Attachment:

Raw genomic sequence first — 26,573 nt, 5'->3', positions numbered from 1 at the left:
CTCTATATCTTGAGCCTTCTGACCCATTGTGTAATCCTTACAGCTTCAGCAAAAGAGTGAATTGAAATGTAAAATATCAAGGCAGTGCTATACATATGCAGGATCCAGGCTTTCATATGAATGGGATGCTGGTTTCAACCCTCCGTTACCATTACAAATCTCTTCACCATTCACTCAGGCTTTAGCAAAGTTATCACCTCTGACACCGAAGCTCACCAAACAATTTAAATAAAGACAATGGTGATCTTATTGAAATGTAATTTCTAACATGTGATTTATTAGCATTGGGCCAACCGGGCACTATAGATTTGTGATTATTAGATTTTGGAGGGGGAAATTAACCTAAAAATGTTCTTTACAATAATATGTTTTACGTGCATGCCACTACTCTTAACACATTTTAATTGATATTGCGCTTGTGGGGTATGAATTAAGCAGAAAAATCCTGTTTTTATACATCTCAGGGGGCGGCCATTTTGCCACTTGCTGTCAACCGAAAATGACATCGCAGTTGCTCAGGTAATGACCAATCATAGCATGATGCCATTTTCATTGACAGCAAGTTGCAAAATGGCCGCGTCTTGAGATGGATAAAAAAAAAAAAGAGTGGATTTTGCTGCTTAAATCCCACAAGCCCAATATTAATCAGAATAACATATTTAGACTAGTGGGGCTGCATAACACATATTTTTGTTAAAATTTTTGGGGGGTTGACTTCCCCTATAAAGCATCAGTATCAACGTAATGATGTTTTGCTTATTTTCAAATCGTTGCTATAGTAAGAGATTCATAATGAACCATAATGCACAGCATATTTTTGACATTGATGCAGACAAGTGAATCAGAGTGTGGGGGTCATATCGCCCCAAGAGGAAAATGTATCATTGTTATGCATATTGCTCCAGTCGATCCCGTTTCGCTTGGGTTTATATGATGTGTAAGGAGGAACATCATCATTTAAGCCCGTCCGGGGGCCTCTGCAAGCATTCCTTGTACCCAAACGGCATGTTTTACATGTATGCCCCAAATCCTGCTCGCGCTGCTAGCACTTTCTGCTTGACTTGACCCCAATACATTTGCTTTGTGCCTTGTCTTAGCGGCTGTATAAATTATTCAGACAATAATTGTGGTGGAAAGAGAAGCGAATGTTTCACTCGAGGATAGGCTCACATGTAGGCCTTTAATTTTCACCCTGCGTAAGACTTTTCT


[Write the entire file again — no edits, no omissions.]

Raw genomic sequence first — 26,573 nt, 5'->3', positions numbered from 1 at the left:
CTCTATATCTTGAGCCTTCTGACCCATTGTGTAATCCTTACAGCTTCAGCAAAAGAGTGAATTGAAATGTAAAATATCAAGGCAGTGCTATACATATGCAGGATCCAGGCTTTCATATGAATGGGATGCTGGTTTCAACCCTCCGTTACCATTACAAATCTCTTCACCATTCACTCAGGCTTTAGCAAAGTTATCACCTCTGACACCGAAGCTCACCAAACAATTTAAATAAAGACAATGGTGATCTTATTGAAATGTAATTTCTAACATGTGATTTATTAGCATTGGGCCAACCGGGCACTATAGATTTGTGATTATTAGATTTTGGAGGGGGAAATTAACCTAAAAATGTTCTTTACAATAATATGTTTTACGTGCATGCCACTACTCTTAACACATTTTAATTGATATTGCGCTTGTGGGGTATGAATTAAGCAGAAAAATCCTGTTTTTATACATCTCAGGGGGCGGCCATTTTGCCACTTGCTGTCAACCGAAAATGACATCGCAGTTGCTCAGGTAATGACCAATCATAGCATGATGCCATTTTCATTGACAGCAAGTTGCAAAATGGCCGCGTCTTGAGATGGATAAAAAAAAAAAAGAGTGGATTTTGCTGCTTAAATCCCACAAGCCCAATATTAATCAGAATAACATATTTAGACTAGTGGGGCTGCATAACACATATTTTTGTTAAAATTTTTGGGGGGTTGACTTCCCCTATAAAGCATCAGTATCAACGTAATGATGTTTTGCTTATTTTCAAATCGTTGCTATAGTAAGAGATTCATAATGAACCATAATGCACAGCATATTTTTGACATTGATGCAGACAAGTGAATCAGAGTGTGGGGGTCATATCGCCCCAAGAGGAAAATGTATCATTGTTATGCATATTGCTCCAGTCGATCCCGTTTCGCTTGGGTTTATATGATGTGTAAGGAGGAACATCATCATTTAAGCCCGTCCGGGGGCCTCTGCAAGCATTCCTTGTACCCAAACGGCATGTTTTACATGTATGCCCCAAATCCTGCTCGCGCTGCTAGCACTTTCTGCTTGACTTGACCCCAATACATTTGCTTTGTGCCTTGTCTTAGCGGCTGTATAAATTATTCAGACAATAATTGTGGTGGAAAGAGAAGCGAATGTTTCACTCGAGGATAGGCTCACATGTAGGCCTTTAATTTTCACCCTGCGTAAGACTTTTCT